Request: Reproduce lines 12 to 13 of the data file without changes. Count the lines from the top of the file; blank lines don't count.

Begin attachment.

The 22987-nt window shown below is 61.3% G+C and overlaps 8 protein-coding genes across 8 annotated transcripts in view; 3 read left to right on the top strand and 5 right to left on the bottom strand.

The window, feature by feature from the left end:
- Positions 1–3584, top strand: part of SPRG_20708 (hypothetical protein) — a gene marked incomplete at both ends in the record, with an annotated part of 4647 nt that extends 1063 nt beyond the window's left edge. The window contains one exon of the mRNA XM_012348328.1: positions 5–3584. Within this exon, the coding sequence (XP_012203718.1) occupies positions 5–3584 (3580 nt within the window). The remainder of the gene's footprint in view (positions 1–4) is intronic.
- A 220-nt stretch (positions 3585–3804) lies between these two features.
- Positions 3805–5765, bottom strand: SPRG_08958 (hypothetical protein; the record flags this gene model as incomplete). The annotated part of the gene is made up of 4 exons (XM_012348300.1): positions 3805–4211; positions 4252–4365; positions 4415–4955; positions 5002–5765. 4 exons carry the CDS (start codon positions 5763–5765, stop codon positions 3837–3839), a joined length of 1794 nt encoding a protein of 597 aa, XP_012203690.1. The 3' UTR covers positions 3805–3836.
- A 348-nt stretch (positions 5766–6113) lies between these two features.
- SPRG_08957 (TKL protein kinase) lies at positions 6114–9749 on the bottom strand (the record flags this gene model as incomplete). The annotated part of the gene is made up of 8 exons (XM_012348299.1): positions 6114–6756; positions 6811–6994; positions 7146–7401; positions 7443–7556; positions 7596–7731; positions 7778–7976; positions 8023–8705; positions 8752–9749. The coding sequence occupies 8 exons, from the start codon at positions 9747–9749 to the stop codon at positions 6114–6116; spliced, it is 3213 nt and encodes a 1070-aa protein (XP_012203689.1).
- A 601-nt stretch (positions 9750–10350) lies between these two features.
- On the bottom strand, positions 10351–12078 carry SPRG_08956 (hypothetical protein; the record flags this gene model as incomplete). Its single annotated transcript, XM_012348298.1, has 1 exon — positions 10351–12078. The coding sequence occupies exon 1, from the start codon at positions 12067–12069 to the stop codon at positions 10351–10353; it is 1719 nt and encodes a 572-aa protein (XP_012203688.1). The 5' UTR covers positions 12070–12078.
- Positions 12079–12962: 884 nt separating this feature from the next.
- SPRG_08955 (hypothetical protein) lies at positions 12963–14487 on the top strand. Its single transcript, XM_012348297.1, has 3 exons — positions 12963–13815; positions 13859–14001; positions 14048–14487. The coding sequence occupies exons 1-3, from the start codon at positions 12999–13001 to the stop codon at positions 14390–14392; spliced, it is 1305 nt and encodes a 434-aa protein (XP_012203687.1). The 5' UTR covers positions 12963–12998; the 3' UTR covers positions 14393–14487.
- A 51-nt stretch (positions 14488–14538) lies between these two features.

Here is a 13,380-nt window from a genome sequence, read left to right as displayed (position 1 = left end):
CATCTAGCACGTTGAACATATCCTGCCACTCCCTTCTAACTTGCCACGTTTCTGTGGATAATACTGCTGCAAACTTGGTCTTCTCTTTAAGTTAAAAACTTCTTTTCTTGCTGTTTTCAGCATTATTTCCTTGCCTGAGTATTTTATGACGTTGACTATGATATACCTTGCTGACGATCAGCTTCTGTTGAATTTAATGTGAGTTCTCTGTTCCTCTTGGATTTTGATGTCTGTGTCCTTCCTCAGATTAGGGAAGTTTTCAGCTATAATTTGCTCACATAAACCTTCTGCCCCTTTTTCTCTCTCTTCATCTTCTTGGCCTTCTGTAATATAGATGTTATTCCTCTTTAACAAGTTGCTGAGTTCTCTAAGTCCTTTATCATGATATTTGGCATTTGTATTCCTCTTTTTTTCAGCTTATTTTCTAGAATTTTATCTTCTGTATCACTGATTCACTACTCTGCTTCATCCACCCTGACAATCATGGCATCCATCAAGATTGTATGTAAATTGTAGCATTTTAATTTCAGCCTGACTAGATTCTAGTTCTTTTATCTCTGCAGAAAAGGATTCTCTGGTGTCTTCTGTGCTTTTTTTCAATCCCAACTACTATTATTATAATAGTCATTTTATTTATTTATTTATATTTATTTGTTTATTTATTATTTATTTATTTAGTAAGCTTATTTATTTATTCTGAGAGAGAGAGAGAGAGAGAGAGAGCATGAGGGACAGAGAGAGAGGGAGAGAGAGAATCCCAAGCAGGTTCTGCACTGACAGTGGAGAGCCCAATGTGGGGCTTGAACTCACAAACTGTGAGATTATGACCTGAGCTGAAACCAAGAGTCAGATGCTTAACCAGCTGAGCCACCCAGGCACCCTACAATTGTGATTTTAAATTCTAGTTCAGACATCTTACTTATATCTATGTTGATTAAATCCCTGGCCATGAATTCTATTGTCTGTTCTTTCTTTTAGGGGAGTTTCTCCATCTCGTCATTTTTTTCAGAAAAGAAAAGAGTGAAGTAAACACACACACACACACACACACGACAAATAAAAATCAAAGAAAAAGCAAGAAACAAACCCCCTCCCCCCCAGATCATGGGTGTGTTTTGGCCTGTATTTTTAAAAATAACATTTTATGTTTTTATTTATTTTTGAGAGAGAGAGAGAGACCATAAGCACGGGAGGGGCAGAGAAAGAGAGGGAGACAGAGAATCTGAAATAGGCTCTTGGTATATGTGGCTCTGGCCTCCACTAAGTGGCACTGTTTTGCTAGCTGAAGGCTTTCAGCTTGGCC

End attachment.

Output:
- A 51-nt stretch (positions 14488–14538) lies between these two features.

Here is a 13,380-nt window from a genome sequence, read left to right as displayed (position 1 = left end):